President of the European Commission Ursula von der Leyen talks to media in the Berlaymont, the EU Commission headquarters.
The European Commission will unveil Wednesday a new coronavirus-related stimulus package and expectations are that it could boost markets across Europe.
In what’s been described as a “Hamiltonian moment” for Europe, Germany and France proposed last week to raise common European debt in an effort support the region’s economic recovery from the coronavirus crisis. The announcement was particularly significant because Germany had been a fierce opponent to the idea of European debt — its change of heart suggests the EU could be moving closer to a fiscal union, an important factor of stability going forward.
European Commission President Ursula von der Leyen will present her own proposal Wednesday, building on the Franco-German plan.
“As proposed, the new EU recovery fund would mark an important turning point and lead to lower risk premia across the region,” analysts at Morgan Stanley said in a note last week, after the Franco-German announcement.
This would likely impact government bonds, as lower risk means investors would become more confident in lending to indebted nations such as Italy and Spain, which in turn could reduce borrowing costs.
Peripheral bond yields have moved lower in the month of May as investors have digested the possibility of common European debt. On Tuesday, Italian 10-year bond yields fell to their lowest in almost seven weeks.
Meanwhile in currencies, the euro — the common currency used across 19 European countries — could strengthen on the back of new European stimulus.
“The Recovery Fund proposal should ease pressure on EMU (European Monetary Union) sovereign spreads for now, and also limit immediate depreciation pressure on the Euro,” analysts at Goldman Sachs said over the weekend.
They added that if the EU legislates new stimulus on the basis of the Franco-German proposals this “could represent a major step toward greater ﬁscal policy coordination in the region” and make the euro more competitive against the U.S. dollar.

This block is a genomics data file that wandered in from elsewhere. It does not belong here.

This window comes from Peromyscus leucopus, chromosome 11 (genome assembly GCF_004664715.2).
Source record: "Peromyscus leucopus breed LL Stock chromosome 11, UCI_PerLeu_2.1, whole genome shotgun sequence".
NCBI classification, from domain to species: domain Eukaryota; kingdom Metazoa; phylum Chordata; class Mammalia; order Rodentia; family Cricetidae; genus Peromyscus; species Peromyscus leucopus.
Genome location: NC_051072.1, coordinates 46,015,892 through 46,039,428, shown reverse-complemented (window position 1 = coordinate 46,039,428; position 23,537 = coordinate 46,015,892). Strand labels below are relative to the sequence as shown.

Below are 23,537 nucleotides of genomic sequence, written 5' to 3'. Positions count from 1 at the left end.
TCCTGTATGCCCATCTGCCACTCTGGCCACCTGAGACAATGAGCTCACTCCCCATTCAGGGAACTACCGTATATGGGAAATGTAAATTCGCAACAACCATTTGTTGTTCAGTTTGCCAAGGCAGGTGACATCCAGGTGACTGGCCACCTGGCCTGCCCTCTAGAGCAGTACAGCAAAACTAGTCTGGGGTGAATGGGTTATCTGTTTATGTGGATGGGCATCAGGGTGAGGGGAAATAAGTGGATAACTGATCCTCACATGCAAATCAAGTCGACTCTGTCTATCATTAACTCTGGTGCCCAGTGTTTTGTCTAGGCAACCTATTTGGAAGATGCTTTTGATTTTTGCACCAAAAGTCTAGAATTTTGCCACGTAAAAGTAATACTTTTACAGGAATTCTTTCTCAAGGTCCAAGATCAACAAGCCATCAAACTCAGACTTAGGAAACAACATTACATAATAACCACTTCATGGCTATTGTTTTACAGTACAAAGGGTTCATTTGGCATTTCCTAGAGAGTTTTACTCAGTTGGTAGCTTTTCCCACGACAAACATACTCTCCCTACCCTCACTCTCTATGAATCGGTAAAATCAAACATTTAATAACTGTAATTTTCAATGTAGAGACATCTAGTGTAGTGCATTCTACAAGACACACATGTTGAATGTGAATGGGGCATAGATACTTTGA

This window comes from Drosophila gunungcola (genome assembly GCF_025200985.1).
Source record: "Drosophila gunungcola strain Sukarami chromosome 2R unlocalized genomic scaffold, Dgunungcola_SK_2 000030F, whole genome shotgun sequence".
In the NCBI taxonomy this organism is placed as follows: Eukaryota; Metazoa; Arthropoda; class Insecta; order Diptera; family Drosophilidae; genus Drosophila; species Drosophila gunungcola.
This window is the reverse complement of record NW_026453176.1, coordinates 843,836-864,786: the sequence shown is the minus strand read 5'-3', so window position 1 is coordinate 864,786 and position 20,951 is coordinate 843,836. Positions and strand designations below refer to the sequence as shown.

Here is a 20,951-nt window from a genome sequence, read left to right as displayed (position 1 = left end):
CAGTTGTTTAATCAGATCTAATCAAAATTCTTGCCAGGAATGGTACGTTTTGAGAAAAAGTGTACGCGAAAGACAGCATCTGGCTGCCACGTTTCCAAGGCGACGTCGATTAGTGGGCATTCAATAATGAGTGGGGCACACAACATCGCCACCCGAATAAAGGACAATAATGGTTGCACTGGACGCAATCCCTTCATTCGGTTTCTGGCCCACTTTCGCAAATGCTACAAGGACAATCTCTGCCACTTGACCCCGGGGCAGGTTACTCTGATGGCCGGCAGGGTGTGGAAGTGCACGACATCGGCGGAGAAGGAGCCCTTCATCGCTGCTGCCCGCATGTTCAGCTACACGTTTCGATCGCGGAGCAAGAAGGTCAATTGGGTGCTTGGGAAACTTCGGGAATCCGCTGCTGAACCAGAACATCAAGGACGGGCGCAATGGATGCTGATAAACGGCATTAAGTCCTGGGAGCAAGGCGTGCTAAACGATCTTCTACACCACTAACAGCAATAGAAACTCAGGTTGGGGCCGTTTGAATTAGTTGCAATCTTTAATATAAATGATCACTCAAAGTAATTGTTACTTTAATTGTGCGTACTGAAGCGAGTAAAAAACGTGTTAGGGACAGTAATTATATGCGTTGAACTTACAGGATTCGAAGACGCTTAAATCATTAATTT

Equity markets could also benefit as the upcoming stimulus is expected to support businesses impacted by the virus, as well as help with the digitization and environmental transition.
The message matters
It is uncertain how big the commission’s proposed stimulus package will be, but the instrument proposed by Berlin and Paris is so ambitious that analysts believe, if implemented, it would reduce the pressure on the European Central Bank (ECB) as well as on individual governments.
“We see this as mitigating the risk of a southern slump and increasing the prospect of a synchronised recovery in Europe. Over time, we think that this reduces the pressure on national budgets and the ECB, and increases the likelihood of enhanced European fiscal capacity,” the Morgan Stanley analysts said.
France and Germany suggested the European Commission should raise 500 billion euros ($550 billion ) in public markets and give that money as grants to the sectors most impacted by the pandemic. The allocation of these funds would be done via the European budget — a common basket that receives contributions from all 27 member countries and which finances projects across the region.
Market players will be watching the size, composition and conditionality attached to von der Leyen’s proposal.
“Von der Leyen is likely to propose a fund above 500 billion euros,” research firm Eurasia said in a note Friday, as upcoming negotiations with the 27 countries are likely to bring down the original target.
It will need consensus
Though most countries in Europe have expressed their support for the Franco-German plan, four member states need more convincing.
Austria, the Netherlands, Sweden and Denmark said Saturday, in a document seen by CNBC, that new stimulus should be done via loans not grants. They also said these loans should have strings attached, such as “a strong commitment to reforms and the fiscal framework” and “adherence to Rule of Law.”
Speaking to CNBC Tuesday, Thomas Weiser, a former European official, said “in the end they’ll have to come together.”
The 27 nations are expected to discuss the Commission’s proposal in mid-June.
Weiser, who was president of the Eurogroup Working Group, also said it would be “bad economic policy” to favor a proposal that’s more loans than grants.
The debate between loans and grants has divided European countries, with southern nations, which have higher debt piles, pushing for the latter as these would not impact their finances.
Wednesday’s proposal is in addition to other stimulus measures agreed at the EU level. The ECB is already buying governments bonds and boosting lending, and European governments have previously agreed to an aid package worth 540 billion euros to help deal with high levels of unemployment, improve business activity and provide loans to governments.